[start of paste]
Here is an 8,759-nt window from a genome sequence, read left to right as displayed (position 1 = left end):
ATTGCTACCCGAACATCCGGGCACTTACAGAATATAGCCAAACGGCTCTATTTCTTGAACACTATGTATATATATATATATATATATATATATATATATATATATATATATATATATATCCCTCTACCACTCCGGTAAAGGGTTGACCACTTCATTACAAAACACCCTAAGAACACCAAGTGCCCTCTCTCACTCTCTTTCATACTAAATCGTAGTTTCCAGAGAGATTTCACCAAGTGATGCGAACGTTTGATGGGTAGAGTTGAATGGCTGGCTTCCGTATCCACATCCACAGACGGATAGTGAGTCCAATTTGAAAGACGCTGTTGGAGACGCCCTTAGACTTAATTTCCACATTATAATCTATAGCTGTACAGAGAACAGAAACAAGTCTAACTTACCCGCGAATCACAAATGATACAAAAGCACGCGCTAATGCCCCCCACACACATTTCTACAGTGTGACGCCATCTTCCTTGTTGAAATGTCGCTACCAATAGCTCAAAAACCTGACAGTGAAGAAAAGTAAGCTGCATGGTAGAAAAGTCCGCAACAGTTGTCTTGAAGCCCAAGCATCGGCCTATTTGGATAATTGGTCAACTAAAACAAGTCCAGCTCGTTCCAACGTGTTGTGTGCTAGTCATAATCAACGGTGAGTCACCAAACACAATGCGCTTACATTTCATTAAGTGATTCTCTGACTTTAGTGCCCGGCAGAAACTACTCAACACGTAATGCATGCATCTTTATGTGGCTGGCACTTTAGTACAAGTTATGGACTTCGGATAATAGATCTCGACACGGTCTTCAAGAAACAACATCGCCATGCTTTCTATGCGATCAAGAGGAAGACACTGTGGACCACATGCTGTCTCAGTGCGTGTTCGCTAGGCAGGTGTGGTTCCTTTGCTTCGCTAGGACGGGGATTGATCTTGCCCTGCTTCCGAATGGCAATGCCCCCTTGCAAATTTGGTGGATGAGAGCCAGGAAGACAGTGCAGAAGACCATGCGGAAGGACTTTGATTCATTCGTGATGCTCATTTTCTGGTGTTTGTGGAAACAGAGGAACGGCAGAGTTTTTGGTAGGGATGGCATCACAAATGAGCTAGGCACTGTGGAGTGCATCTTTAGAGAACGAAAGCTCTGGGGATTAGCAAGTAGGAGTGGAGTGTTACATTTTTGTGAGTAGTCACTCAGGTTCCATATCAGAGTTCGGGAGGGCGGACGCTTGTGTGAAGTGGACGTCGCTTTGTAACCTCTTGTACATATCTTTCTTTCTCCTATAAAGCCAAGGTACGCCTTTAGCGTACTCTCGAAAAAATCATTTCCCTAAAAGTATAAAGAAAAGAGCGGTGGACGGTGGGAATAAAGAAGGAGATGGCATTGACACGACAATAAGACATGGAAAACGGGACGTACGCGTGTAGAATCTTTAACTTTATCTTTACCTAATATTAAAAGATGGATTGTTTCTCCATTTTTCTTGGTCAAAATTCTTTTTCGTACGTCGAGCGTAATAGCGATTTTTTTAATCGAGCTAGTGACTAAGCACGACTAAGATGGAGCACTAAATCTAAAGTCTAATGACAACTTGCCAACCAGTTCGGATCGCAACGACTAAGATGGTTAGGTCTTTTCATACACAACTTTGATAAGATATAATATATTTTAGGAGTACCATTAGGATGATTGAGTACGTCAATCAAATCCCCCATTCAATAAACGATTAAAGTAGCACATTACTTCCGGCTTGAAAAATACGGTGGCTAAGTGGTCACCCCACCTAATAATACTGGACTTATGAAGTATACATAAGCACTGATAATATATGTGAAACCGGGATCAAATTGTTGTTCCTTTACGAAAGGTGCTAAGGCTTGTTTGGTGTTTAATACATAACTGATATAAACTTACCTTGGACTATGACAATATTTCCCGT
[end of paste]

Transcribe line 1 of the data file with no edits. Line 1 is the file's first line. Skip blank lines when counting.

Here is an 8,759-nt window from a genome sequence, read left to right as displayed (position 1 = left end):